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The fact is that there are many things that may be true in the natural world, although we have not been able to prove them true. For practical purposes, the fact that they work in general may be quite sufficient. For instance, Fields medal winner Manjul Bhargava once talked about the so-called Pythagoras theorem. Who gets the credit for it?

Well, Egyptians had a good inkling about it, Indians provided the exact statement, and the Chinese actually proved it. But the theorem was useful even in the absence of formal proof. Exactly the same holds true for almost 100 per cent of the software that we use every day. Almost none of it is formally proved, partly because that would be an immense exercise as each line of code would take around 10 pages of mathematics for a formal proof. But you know that your SAP enterprise software or Windows OS or Android app is (generally speaking) not going to blow up on you, and that is good enough for practical purposes.

And there is also the extraordinary story of Srinivasa Ramanujan. He arrived at every one of his extraordinary results through intuition (his best explanation was that the Goddess of Namakkal spoke to him in his sleep) and many of the staggeringly non-obvious but beautiful equations have been laboriously proven to be true many years later. Similarly, we have heard of many other flashes of intuition (for instance, the structure of the benzene ring that came to German chemist August Kekule in a dream and was one of the key discoveries that laid the foundations of organic chemistry).

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Of course, there have been many instances of people dreaming up entirely absurd things, or hearing voices in their heads, or believing gods spoke to them, all of which was probably delusion or psychosis. I am not suggesting that anything anybody dreams up is inspired. All I am saying is that, like Sapolsky suggests, there are intricate and complex connections, and it is not the case that a single linear, monolithic approach is the only way to scientific progress. Knowledge, being complex, progresses by leaps and bounds, chaotically, and as science fiction author Arthur C Clarke said memorably, “Any sufficiently advanced technology is indistinguishable from magic.”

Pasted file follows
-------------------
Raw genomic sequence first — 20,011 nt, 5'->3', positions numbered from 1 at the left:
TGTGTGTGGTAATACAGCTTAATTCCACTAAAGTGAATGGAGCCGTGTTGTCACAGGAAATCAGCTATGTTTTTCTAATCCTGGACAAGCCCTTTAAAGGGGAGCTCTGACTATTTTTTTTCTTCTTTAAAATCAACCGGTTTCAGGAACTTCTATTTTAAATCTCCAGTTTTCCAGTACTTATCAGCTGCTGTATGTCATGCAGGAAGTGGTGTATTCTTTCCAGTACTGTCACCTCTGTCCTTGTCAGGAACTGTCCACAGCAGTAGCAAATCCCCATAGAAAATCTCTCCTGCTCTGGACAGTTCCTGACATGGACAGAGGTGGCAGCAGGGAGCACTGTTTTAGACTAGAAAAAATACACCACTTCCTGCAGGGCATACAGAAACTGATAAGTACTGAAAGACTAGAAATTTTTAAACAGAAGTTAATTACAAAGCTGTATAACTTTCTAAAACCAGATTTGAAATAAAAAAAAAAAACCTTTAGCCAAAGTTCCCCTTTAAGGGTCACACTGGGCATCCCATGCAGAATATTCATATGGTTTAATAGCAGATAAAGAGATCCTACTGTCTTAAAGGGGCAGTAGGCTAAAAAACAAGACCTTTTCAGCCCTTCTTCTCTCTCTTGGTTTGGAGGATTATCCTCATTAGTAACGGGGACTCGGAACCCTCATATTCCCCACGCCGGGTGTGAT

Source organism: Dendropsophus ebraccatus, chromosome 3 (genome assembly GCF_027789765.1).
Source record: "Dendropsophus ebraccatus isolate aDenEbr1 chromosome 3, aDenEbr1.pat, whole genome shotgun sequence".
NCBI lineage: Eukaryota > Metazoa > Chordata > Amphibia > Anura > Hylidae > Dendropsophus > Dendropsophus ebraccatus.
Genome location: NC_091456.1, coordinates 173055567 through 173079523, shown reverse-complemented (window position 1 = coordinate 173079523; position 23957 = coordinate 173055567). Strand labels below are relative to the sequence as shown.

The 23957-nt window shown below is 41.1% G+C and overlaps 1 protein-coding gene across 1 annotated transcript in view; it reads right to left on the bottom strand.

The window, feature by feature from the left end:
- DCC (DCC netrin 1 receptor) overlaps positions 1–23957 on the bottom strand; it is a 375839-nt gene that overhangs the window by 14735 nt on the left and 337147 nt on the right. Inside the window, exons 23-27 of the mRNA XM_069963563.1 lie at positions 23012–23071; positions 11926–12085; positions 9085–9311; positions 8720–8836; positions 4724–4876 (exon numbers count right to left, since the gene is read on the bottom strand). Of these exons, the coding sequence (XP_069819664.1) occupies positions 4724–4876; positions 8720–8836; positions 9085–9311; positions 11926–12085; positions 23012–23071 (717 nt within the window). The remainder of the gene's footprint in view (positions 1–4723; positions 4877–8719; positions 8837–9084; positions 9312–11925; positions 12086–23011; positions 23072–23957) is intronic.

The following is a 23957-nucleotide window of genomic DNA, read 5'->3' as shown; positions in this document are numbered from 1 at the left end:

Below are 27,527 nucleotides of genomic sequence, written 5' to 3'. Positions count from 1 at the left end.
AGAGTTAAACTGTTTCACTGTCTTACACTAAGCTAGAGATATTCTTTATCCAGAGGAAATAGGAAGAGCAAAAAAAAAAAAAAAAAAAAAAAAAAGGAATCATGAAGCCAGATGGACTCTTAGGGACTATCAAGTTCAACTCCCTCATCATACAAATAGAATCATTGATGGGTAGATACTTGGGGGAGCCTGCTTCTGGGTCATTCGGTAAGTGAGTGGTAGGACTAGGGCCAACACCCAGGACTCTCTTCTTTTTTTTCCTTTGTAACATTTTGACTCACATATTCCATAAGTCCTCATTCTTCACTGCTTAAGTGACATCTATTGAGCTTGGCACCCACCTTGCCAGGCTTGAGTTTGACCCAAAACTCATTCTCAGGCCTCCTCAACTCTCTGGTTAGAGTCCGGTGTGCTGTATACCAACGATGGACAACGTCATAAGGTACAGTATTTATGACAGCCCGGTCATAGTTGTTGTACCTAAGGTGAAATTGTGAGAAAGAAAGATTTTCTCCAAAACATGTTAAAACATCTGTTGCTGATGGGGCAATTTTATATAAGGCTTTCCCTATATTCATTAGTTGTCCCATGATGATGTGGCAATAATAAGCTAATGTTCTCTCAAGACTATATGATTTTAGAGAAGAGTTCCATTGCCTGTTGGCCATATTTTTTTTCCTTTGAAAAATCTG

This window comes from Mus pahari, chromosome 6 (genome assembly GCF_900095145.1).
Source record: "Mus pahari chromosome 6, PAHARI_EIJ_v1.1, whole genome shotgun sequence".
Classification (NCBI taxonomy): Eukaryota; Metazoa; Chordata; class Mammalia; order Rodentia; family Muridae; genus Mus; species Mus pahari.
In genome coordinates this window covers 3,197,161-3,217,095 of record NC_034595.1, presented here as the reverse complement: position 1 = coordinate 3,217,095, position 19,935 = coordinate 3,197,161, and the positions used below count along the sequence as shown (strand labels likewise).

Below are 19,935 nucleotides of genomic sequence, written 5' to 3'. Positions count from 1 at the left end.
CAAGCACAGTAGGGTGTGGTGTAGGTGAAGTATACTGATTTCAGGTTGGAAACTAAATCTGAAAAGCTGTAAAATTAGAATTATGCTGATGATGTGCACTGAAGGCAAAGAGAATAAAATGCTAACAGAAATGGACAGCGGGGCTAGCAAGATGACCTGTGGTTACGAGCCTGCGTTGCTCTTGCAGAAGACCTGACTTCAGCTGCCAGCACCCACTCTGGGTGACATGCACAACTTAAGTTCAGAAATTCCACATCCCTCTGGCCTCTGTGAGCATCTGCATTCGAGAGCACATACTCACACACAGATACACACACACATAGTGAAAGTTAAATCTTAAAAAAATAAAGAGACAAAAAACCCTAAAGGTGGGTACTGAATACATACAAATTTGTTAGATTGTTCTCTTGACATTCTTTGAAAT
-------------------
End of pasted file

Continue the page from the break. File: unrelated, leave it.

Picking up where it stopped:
A sufficiently advanced bit of knowledge, intuited, may well be indistinguishable from magic, too. Indeed, in an era where artificial intelligence may take over many of the mundane tasks in our lives, there could be a tendency towards a society with a very few creative people dominating a lot of “useless” people, as per Israeli historian Yuval Noah Harari’s dystopian vision from Sapiens: A Brief History of Humankind.

What then, is the average person to do? I suggest that they cultivate the arts, and their creativity. In teaching Design Thinking, I have come to realise that everyone is creative in their own way, but we self-censor our creativity.

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In a world where quotidian knowledge is handled by machines, we should concentrate on the things that machines cannot do as well as humans can: judgment, creativity, discrimination, beauty, ethics. That may be the key to survival.